So, this will be a step towards the end of an era. If so, however — if the United States manages to withdraw in an orderly way by agreeing to the JCPOA, despite the embarrassment and, to some extent, the humiliation [because Biden has promised not to do this] that it will suffer — that will at least provide a route for a dignified farewell.

If, on the other hand, the negotiations fail, and the JCPOA dies, then the eventual outcome of an American retreat from the Middle East will probably happen still, but the sequence of events will be disorderly, chaotic, and, perhaps, violent.          

Biden chose, when he entered office in January, to commit his Administration to Trump’s foreign policies. He accepted the relocation of the U.S. Embassy in Israel to Jerusalem, which was a slap in the face to the Palestinians. He accepted Trump’s acceptance of Obama’s policy that Crimea and Donbas — which had separated themselves from Ukraine after Obama’s coup which had seized Ukraine’s government in February 2014, as a result of a plan by Obama which had started forming in Obama’s Administration in 2011 — must be seized back by Ukraine, and Biden promised that the United States would help Ukraine to do that. And he accepted Trump’s continuation of Obama’s plan to oust Bashar al-Assad from power in Syria and replace him with leaders who would be selected by the Saud family. He also accepted Obama’s and Trump’s change in American policy on Taiwan, toward switching away from the decades-long “one-China” policy of refusing to grant separate-nation status to Taiwan, toward now sending officials to Taiwan in violation of that policy and toward sending warships to the Taiwan Strait (internationally recognized by every nation except America to be Chinese territory) as a threat and preparation for publicly demanding that Taiwan be recognized by the United Nations as being a separate nation and no longer a province of China. All of these policies were build-ups toward some hoped-for surrender by Russia, and by China, and by Iran, to Biden, which would supposedly happen in some way without direct military conflict between the United States and Russia, and/or China, and/or Iran.

Furthermore: Biden continues Trump’s — who continued Obama’s — policy to get the UK Government to transfer Julian Assange from a British super-max prison in solitary confinement to a U.S. Supermax prison in solitary confinement so that the U.S. can permanently remove Assange from access to the public and perhaps execute him on totally bogus charges. Assange has never been convicted of anything and has been imprisoned by the UK Government for over a decade, awaiting a court ruling that he can be extradited to the U.S. for elimination. Here was the first day of his only trial, which ended in no conviction and in what was expected to be his release from that super-max prison, and both on that first day and on the last day of his trial (as can be seen there), British ‘justice’ was clearly outrageous and suitable only for a dictatorship. Furthermore, instead of that regime releasing him, the U.S. regime under Trump and now continuing under Biden appealed UK’s ruling that had declined to extradite him, and both the UK and the U.S. Governments are keeping him in that UK supermax solitary confinement until UK either announces that he is dead or else extradites him to a U.S. prison to await his death in some American prison — regardless of whether or not he ever becomes convicted of anything.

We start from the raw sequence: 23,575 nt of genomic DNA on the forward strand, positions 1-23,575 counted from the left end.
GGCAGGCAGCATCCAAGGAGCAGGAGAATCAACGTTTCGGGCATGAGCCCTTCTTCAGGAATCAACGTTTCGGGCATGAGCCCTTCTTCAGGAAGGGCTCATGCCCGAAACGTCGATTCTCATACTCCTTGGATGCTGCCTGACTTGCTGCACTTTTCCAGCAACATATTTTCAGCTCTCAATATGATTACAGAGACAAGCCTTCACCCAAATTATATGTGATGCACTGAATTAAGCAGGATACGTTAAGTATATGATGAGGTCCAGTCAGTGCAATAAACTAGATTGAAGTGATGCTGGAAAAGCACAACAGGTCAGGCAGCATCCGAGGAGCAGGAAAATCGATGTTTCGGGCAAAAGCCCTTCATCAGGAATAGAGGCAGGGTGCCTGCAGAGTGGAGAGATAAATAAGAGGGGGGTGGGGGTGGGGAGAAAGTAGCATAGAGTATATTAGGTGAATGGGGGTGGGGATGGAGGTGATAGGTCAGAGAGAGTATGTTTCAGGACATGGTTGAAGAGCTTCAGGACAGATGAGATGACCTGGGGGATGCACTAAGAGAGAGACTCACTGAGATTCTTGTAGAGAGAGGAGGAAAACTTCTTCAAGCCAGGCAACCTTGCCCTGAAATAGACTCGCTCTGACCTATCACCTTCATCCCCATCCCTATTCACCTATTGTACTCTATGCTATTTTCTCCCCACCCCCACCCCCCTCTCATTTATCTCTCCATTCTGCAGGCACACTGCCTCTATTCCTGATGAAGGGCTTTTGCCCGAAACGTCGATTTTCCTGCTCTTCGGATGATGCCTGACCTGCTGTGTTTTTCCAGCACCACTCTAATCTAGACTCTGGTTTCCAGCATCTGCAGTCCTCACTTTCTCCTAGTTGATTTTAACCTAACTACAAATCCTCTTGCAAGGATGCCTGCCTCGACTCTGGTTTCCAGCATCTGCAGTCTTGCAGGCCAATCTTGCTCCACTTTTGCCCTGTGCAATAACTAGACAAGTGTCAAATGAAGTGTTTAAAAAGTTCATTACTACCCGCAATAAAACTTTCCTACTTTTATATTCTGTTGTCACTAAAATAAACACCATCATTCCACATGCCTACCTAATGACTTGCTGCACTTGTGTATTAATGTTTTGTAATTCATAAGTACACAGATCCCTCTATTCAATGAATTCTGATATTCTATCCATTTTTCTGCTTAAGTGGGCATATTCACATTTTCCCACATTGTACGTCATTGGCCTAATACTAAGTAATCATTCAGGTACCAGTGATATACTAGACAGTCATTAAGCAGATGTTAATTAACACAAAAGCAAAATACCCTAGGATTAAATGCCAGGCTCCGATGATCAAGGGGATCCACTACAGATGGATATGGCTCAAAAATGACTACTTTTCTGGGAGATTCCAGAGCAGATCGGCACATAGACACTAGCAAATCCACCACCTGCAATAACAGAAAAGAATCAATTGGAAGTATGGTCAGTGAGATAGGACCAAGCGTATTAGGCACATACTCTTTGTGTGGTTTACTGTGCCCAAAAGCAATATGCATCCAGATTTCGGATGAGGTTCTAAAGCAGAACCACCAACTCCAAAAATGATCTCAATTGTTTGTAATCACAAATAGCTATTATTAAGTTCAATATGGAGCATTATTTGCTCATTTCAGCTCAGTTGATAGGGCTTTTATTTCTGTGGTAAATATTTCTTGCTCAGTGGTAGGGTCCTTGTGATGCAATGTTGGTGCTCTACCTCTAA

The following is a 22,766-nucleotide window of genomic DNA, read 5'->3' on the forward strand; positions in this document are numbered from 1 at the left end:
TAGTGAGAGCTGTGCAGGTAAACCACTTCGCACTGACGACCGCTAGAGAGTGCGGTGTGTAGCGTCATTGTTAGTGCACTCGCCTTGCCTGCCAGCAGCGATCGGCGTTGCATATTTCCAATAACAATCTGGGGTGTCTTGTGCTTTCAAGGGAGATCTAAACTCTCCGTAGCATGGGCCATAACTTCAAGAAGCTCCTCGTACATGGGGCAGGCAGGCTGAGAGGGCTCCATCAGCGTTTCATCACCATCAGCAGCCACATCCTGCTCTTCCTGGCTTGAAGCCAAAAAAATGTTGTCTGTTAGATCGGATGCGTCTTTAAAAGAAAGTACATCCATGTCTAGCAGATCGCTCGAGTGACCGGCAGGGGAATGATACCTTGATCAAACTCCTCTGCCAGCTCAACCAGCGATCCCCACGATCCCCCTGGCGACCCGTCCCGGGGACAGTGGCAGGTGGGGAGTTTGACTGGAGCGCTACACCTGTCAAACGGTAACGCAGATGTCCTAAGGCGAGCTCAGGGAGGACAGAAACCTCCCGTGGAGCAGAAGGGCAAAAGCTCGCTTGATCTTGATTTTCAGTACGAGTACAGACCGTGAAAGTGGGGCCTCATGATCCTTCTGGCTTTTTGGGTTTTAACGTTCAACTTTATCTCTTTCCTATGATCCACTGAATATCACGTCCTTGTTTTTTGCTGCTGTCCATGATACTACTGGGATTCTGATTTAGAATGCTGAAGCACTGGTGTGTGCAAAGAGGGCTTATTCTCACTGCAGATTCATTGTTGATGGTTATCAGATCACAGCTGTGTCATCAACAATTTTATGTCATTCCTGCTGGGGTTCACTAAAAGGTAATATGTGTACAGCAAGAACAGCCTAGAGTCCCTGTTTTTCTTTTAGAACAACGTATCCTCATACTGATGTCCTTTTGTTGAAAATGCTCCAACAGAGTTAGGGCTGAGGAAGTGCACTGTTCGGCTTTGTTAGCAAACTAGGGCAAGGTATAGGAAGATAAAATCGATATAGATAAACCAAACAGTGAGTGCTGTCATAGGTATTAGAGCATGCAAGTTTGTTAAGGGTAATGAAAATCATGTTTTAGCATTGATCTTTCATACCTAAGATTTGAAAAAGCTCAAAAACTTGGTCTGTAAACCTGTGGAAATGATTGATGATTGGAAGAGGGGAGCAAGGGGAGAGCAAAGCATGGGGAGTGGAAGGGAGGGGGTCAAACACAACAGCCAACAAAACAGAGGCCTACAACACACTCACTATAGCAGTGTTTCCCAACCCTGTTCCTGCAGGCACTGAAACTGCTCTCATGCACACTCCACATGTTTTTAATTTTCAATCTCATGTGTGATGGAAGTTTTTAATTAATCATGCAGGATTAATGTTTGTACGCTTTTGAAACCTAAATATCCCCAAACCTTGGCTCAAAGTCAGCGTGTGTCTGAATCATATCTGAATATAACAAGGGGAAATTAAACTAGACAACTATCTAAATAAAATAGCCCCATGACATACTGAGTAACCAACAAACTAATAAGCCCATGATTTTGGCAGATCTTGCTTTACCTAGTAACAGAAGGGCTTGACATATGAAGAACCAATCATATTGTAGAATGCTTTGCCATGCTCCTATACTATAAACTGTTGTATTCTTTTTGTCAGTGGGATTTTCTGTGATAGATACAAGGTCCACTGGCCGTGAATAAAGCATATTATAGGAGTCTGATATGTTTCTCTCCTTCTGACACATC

Biden chose this astoundingly stupid and arrogant policy of the U.S.&UK imperium, instead of criticized and renounced his immediate predecessors’ policies on these matters.

It is vastly more difficult for him to reverse those stupid and dangerous policies now, after he had announced them, and to back America down from them peaceably, than it would have been if he had not entered the White House in the way that he did, as a continuation of George W. Bush and of Barack Obama and of Donald Trump’s policies on these matters. He has been continuing down their road to World War III.

His immediate predecessors were building toward World War III, and he chose to build more toward that War, but Mercouris seems to me to be expecting that Biden will discontinue that road now, after Biden’s having committed himself toward building that way even more than his immediate predecessors did.

The road to WW III is long, and Biden, by now, should recognize that we are nearing the end of that road, which would be the inevitable annihilationist destination of the road that the U.S. has been taking.